For venues that have broadband Internet access, offering wireless access is as simple as configuring one access point (AP), in conjunction with a router and connecting the AP to the Internet connection. A single wireless router combining these functions may suffice.
Security is a serious concern in connection with Hotspots. There are three possible attack vectors. First, there is the wireless connection between the client and the access point. This needs to be encrypted, so that the connection cannot be eavesdropped or attacked by a man-in-the-middle-attack. Second, there is the Hotspot itself. The WLAN encryption ends at the interface, then travels its network stack unencrypted and then travels over the wired connection up to the BRAS of the ISP. Third, there is the connection from the Access Point to the BRAS of the ISP.
The safest method when accessing the Internet over an Hotspot, with unknown security measures, is end-to-end encryption An example of strong end-to-end encryption is HTTPS. An example for a strong one is SSH.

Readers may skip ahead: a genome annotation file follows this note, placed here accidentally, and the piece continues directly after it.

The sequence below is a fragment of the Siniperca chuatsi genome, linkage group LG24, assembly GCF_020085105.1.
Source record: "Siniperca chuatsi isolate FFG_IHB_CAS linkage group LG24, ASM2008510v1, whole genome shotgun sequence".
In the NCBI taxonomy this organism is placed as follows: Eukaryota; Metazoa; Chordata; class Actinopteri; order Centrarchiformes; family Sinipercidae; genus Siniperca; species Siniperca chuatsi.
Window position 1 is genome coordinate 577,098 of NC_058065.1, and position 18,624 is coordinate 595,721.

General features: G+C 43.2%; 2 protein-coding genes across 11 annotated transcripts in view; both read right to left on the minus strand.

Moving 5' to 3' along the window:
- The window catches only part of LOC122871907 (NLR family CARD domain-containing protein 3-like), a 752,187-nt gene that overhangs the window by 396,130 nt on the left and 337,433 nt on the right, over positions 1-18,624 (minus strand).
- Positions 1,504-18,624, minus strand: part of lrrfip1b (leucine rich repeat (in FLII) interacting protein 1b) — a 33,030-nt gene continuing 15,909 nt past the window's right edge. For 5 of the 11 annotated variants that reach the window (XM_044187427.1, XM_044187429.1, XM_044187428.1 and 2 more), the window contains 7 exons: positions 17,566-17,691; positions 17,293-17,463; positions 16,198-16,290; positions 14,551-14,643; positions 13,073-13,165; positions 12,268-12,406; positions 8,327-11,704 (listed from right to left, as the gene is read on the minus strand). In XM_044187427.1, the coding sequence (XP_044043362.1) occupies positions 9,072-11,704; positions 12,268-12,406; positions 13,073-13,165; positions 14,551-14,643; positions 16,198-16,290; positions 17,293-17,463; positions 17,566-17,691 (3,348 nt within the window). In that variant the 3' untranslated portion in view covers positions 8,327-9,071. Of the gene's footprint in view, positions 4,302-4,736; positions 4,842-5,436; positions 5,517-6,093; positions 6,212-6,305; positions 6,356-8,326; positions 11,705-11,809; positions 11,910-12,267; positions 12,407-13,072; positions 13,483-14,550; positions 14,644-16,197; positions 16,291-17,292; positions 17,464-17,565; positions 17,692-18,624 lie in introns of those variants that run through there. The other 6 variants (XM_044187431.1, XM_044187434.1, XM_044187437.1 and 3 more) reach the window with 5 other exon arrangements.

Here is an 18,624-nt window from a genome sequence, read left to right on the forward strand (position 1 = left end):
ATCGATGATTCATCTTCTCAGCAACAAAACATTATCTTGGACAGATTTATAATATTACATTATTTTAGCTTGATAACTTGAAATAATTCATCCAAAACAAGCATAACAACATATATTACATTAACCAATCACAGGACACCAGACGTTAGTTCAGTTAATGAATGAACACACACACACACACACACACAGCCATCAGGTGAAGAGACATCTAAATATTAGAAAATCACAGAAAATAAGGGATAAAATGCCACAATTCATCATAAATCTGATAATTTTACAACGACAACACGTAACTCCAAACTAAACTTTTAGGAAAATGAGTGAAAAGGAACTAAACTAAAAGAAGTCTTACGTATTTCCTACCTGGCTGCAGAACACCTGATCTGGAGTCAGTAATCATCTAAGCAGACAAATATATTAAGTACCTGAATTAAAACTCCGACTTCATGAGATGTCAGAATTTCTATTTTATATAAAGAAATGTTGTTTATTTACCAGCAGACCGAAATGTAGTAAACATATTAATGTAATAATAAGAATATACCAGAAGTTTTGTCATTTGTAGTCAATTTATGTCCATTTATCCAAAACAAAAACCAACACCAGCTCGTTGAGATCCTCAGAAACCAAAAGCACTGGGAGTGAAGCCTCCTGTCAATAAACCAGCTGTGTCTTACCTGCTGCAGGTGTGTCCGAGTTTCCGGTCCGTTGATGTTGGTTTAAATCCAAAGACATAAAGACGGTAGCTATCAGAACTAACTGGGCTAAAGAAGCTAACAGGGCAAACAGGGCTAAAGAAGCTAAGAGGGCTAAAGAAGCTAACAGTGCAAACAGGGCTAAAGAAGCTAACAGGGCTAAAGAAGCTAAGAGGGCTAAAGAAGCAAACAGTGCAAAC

Hotspots are often found at restaurants, train stations, airports, libraries, hotels, hospitals, coffee shops, bookstores, fuel stations, department stores, supermarkets, RV parks and campgrounds, public pay phones, and other public places. Many universities and schools have wireless networks in their campus.
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Free hotspots operate in two ways:
- Using an open public network is the easiest way to create a free HotSpot. All that is needed is a Wi-Fi router. Private users of wireless routers can turn off their authentication requirements, thus opening their connection, intentionally or not, for sharing by anyone in range.